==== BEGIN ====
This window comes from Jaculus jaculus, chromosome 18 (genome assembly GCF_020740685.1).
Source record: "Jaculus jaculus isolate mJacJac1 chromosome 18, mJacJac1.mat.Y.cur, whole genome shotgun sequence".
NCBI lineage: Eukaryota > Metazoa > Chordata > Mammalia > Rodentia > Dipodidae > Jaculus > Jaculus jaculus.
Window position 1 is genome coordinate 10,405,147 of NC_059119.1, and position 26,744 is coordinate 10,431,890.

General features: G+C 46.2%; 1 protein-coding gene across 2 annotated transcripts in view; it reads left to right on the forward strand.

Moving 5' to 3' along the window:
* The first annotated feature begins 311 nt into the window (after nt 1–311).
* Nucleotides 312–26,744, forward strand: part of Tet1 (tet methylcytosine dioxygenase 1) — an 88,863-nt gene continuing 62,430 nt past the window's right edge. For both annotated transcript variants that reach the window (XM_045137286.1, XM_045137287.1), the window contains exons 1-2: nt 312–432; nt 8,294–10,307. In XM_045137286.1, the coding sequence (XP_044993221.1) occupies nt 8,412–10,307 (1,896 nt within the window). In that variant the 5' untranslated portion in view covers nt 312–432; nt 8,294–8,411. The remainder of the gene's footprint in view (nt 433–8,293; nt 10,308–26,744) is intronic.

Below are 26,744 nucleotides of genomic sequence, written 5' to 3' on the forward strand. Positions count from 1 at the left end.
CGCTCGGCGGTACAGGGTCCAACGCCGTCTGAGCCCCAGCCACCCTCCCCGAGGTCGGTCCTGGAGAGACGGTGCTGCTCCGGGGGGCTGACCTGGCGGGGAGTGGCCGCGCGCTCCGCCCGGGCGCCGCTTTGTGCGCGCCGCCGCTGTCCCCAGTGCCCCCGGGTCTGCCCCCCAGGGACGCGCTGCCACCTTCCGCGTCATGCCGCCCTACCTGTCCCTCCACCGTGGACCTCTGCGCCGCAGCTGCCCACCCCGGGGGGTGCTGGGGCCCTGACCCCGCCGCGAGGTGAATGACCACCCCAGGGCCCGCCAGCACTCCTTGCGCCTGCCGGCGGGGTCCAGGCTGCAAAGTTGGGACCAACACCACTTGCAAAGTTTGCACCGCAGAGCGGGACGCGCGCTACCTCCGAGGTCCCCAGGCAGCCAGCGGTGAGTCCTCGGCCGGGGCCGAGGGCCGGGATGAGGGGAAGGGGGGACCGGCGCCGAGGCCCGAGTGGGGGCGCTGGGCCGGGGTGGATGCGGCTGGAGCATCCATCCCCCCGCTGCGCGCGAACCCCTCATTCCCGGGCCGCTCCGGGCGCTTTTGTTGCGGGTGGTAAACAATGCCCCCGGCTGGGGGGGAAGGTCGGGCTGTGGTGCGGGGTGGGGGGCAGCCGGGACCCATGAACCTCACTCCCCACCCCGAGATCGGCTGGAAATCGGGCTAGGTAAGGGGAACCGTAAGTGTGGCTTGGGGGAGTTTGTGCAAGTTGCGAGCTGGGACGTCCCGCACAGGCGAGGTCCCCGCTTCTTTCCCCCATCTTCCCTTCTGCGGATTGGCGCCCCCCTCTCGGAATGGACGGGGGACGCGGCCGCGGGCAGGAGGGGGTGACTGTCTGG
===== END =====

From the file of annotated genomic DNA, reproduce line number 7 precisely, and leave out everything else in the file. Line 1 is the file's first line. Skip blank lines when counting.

* The first annotated feature begins 311 nt into the window (after nt 1–311).